Writing Tips

by E.A. Forster about a year ago in how to

Advice for Writing Engaging Essays on Both High School and College/AP Levels

Writing Tips

As soon as we start writing, we're told all sorts of rules on the do's and don'ts of writing.

The problem is, a lot of those rules are really limiting, especially if you're just a kid trying to write a story about superheroes or magic and dragons. Being told exactly how you should write and what is the most interesting way to do things means there's a clear way not to do things—except literature is subjective! Different people like different stories and different writers not just because of the stories they represent but because of writing style.

But as kids, the style we're forced to adopt is one of a lackluster essay format, meant to be first and foremost informative and to-the-point, tossing creativity to the side; that's really crushing to learn as a kid.

However, in learning to write more casually and conversationally and expanding my knowledge of writing fiction, my writing improved all around. I have always told my writing is good, and that I write solid essays, and though most the time I hardly know what I'm doing, it's because I learned how to reflect confidence in my writing.

So to start my list of tips:

1. Be confident.

Writing isn't always easy, especially if you're writing for school and forced to talk about a topic you don't care for. The first thing you need to do is make sure you know exactly what you're saying, so even if you're rambling in your essay, your tangents are informed tangents. The worst thing is reading an essay where you can tell the writer didn't know what they were talking about. It's clearly lazy and thrown together. And this applies to your sources too! You don't need long quotations to fill space, instead use short quotes with deep, thorough analysis. That way, you prove you know what you're talking about, proving you're sure of yourself and your writing.

2. Connect

Connecting with your audience is essential no matter what you're writing, whether it's an essay or a novel. You don't need to try to appeal to everyone, you need to appeal to whoever would be reading the subject matter. Also, put yourself in your writing. In my experience, the guidelines of writing taught by schools promote really impersonal pieces. Ignore those. Don't give some huge anecdote and share your whole life story, but represent in causal ways why the subject or your stance matters. Include small asides, make it clear you think what a character is doing or did is impractical or why it's proof for your thesis. Your audience is smart enough to already know these things, to acknowledge what those asides may be, but by including brief ones, you make your writing more exciting; it's about being engaging, not unprofessional.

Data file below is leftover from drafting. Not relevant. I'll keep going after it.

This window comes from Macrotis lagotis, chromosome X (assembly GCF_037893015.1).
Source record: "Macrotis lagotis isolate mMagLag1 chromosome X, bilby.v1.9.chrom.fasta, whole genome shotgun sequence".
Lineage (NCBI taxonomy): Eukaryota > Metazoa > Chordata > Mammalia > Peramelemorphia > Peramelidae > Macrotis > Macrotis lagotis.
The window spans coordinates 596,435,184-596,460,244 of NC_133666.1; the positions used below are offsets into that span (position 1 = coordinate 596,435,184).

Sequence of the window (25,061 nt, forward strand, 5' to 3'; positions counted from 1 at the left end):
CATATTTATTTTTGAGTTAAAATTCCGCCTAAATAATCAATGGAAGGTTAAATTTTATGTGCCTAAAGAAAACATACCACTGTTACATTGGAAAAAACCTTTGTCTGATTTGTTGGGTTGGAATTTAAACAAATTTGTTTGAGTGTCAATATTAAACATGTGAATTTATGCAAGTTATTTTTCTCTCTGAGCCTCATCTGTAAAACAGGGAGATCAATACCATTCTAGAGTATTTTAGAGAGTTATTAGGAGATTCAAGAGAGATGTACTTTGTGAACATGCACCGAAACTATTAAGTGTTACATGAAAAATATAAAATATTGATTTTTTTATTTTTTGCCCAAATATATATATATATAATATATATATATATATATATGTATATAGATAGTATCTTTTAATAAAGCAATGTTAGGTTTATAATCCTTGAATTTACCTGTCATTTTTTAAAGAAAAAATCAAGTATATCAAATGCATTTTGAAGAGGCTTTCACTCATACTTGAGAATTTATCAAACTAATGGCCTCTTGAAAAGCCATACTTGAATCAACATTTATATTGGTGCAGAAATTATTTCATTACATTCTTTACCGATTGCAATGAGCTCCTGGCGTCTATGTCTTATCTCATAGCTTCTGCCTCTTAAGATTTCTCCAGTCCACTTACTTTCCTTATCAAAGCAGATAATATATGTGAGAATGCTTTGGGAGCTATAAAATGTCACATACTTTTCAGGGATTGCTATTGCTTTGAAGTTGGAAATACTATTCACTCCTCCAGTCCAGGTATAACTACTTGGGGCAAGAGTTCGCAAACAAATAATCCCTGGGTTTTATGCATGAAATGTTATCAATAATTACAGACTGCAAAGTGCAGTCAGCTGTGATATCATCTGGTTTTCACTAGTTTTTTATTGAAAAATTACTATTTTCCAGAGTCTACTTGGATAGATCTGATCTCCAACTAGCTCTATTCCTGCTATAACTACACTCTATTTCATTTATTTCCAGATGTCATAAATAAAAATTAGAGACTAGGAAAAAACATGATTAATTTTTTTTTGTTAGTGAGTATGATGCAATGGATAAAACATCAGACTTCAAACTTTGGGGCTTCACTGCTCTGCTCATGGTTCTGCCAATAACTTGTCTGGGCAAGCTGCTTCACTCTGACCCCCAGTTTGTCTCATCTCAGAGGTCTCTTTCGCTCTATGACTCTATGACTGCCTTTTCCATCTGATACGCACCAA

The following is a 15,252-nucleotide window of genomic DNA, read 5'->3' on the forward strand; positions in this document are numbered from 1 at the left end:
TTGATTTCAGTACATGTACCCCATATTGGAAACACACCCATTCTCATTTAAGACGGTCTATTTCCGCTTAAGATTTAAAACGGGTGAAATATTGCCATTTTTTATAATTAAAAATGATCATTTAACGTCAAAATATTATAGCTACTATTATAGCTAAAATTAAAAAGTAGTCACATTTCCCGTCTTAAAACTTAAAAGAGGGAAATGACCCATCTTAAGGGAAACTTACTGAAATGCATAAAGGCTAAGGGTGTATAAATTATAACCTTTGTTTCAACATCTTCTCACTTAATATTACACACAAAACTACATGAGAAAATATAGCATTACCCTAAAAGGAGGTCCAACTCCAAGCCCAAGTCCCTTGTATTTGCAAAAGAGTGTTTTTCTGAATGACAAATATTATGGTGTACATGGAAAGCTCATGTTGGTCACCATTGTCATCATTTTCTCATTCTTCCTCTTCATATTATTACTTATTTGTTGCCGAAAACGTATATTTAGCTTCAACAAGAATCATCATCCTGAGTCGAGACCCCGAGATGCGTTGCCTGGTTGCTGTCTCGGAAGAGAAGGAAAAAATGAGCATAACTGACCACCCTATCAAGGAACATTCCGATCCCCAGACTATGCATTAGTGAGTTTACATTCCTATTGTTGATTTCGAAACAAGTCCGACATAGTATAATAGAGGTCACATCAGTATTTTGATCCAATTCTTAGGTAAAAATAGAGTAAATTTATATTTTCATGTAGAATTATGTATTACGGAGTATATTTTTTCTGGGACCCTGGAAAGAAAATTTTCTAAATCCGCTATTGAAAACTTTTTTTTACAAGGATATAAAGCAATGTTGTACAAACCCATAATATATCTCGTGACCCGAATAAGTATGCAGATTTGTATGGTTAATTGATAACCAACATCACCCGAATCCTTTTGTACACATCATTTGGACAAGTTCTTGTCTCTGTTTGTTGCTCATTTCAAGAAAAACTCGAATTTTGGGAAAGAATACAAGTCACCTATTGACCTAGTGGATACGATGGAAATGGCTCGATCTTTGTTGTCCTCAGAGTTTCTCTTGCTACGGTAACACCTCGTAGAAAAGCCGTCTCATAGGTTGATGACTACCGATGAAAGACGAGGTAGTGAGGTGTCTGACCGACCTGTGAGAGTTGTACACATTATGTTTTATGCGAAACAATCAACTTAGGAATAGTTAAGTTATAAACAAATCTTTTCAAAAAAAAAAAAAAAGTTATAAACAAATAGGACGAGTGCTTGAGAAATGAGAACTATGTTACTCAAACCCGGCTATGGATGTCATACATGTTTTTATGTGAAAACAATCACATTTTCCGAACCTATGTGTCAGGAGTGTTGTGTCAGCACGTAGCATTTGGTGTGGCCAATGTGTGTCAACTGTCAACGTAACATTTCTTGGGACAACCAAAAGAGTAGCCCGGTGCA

3. Write what you think.

Stream of consciousness writing is a style revolving around (usually fiction) works being written in the same lines the author came to the conclusions. Instead of being incredibly organized and categorized paragraphs, this writing style flows organically; it moves from argument to point to proof to analysis to counterpoint to rebuttal naturally. It bolsters your writing and the confidence reflected because it shows more clearly why you think what you do. Each claim is further supported and arguments become increasingly emphatic and passionate. This tip is incredibly important to me because it's what made writing fun. Writing as you think means that you have points you wholeheartedly believe in, and it's reflected in reading the work.

And the obvious:

4. Brainstorm!

This might seem contradictory because the previous point is very close to promoting impulsive writing. But brainstorming is essential! If you're analyzing another work for your essay or piece, talk to others about what they think! Write your ideas down and organize them. This doesn't mean that you have to have the whole essay planned to the last detail by the time you go to write it, but it means you'll be able to write with all your points already in mind. That's what the importance of outlining is, to reaffirm that you know what you'll say, even if you don't have every sentence queued up and ready to be plugged into an essay format.

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E.A. Forster

A fan of literature and cinema, following civil rights and the LGBT+ community. History major and enthusiast, artist, writer, and journalist. 

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